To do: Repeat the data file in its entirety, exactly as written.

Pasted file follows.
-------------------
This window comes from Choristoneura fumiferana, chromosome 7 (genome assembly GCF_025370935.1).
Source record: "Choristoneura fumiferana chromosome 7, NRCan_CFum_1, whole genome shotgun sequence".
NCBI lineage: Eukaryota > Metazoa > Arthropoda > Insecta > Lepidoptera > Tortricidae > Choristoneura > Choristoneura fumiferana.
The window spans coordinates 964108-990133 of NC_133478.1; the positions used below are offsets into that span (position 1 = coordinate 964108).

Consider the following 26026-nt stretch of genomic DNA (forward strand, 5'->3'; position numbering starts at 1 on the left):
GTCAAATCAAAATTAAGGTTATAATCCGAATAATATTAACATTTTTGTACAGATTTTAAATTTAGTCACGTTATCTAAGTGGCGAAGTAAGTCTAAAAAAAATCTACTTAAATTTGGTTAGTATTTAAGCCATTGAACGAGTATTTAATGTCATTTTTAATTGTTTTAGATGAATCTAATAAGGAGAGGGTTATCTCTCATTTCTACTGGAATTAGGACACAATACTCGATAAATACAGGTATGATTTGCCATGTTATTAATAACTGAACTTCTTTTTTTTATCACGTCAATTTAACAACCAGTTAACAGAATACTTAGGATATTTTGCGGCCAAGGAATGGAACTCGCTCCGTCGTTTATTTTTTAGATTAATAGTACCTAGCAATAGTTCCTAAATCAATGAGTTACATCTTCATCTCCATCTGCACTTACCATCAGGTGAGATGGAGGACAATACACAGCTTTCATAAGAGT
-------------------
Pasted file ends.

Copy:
This window comes from Choristoneura fumiferana, chromosome 7 (genome assembly GCF_025370935.1).
Source record: "Choristoneura fumiferana chromosome 7, NRCan_CFum_1, whole genome shotgun sequence".
NCBI lineage: Eukaryota > Metazoa > Arthropoda > Insecta > Lepidoptera > Tortricidae > Choristoneura > Choristoneura fumiferana.
The window spans coordinates 964108-990133 of NC_133478.1; the positions used below are offsets into that span (position 1 = coordinate 964108).

Consider the following 26026-nt stretch of genomic DNA (forward strand, 5'->3'; position numbering starts at 1 on the left):
GTCAAATCAAAATTAAGGTTATAATCCGAATAATATTAACATTTTTGTACAGATTTTAAATTTAGTCACGTTATCTAAGTGGCGAAGTAAGTCTAAAAAAAATCTACTTAAATTTGGTTAGTATTTAAGCCATTGAACGAGTATTTAATGTCATTTTTAATTGTTTTAGATGAATCTAATAAGGAGAGGGTTATCTCTCATTTCTACTGGAATTAGGACACAATACTCGATAAATACAGGTATGATTTGCCATGTTATTAATAACTGAACTTCTTTTTTTTATCACGTCAATTTAACAACCAGTTAACAGAATACTTAGGATATTTTGCGGCCAAGGAATGGAACTCGCTCCGTCGTTTATTTTTTAGATTAATAGTACCTAGCAATAGTTCCTAAATCAATGAGTTACATCTTCATCTCCATCTGCACTTACCATCAGGTGAGATGGAGGACAATACACAGCTTTCATAAGAGT